Friday, July 20, 2007

My Perspective on Our Perspective

Ever wondered what has been one of the most complicated concepts in our lives. I think we all, no matter whether uneducated or intellectual, ask one question to ourselves every now and then. The format and the tone of the question might vary in different instances of occurrence. The question basically is why I am supposed to live the very next day. What for should I gather my energy in this long night, do I explicitly choose to live each new day as it comes? Some of the instances when these questions arise might come as the results of negative vibes while the others as the results of positive-thinking and future-planning. Nevertheless, many of us do not even bother answering these questions. I always feel that living this life is very tough (though the other choice is even tougher) and most of the time we keep adding some more of the tough elements in this.

Attitude towards life, towards ourselves, towards people we interact on daily basis or occasionally and actually responding to other’s attitude build our very perspective in life. We keep talking about the concept behind the half filled glass. It is our own perspective which distinguishes people who see the glass as half filled from the people who find it half empty. On top of that, it is nothing else but our own perspective which distinguishes certain people who say “calling the glass half filled or half empty depends on whether the glass is getting filled or getting emptied”. Though there can be many more variants of the way people see the glass, the idea is that if you can imagine the world as a single entity and yourself as another then it is your perspective which draws the separating line.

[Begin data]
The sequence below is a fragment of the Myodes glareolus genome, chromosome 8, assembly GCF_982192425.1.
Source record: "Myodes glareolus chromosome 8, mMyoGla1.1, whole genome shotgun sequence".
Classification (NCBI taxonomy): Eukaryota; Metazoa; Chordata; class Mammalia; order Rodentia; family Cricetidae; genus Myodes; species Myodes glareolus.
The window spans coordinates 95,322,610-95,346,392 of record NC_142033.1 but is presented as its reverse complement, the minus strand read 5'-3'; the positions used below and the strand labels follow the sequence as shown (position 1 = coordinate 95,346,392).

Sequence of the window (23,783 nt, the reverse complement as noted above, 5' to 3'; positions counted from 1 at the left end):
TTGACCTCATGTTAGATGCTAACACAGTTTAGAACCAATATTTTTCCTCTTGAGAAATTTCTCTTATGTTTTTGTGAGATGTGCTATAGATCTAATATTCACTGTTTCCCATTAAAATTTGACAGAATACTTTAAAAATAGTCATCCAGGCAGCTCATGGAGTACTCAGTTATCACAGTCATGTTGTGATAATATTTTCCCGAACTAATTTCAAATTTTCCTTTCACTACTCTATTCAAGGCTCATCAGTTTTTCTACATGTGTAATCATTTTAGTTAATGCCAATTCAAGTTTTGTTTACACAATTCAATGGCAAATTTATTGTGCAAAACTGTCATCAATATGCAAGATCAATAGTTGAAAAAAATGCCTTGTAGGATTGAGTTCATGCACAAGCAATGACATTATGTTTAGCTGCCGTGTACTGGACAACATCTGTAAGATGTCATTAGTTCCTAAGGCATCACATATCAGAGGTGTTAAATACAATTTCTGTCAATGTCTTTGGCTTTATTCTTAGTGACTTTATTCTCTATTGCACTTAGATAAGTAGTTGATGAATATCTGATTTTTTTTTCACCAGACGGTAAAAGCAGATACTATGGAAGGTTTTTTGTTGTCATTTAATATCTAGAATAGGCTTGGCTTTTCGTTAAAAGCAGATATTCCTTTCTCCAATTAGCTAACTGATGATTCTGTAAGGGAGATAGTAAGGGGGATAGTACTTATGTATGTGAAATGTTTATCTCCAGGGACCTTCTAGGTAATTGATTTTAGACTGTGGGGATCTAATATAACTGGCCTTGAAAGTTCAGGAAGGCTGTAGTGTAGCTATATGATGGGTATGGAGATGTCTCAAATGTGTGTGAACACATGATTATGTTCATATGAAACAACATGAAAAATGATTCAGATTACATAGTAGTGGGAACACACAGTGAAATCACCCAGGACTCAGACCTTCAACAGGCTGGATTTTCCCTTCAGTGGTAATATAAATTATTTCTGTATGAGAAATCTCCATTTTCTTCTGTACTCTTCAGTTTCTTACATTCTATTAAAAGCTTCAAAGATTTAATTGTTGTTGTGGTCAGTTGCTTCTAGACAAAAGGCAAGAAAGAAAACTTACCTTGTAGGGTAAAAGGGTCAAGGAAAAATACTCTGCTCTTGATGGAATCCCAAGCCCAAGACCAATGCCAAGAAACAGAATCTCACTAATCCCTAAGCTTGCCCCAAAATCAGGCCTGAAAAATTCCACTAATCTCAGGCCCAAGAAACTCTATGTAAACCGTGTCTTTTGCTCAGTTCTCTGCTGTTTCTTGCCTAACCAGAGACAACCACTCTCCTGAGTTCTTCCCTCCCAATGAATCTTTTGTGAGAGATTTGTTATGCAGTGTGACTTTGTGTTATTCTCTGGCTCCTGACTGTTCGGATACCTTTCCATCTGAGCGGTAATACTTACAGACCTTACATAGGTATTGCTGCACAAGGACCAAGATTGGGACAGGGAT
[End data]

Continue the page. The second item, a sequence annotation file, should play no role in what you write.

Now look at the following picture and try to make something out of it. Take your time to do so and you will come closer to know more about your true perspective which is mostly not the one you show in some debate, argument or in any conversation for that matter (please note that exception are always there, if you disagree with the last line then u might be one exception in this aspect). So here is the picture

Now you must have got some idea about the specialty of the picture. Ever wondered if a shadow can be more distinguishable than the real object! This picture is a good example here I guess. Now to understand that the small white objects are the camels and the big black objects are their shadows. This picture underlies a very important concept that the whole world and everything in this world is relative. Shadows which seems more like the camels here is because of the relative positioning of the cameraperson and the angle of the sun-rays.

More or less we all agree that perspective makes or breaks our destiny. Nevertheless, it should not be shocking to know that it is us who make our own perspective. This implies we all make our own destiny. I am not trying to prove anything logically here, but the idea is to reiterate what great thought leaders said decades and centuries ago that “Manushya apne bhagya ka vidhata swayam hota hai” (Man makes his own destiny).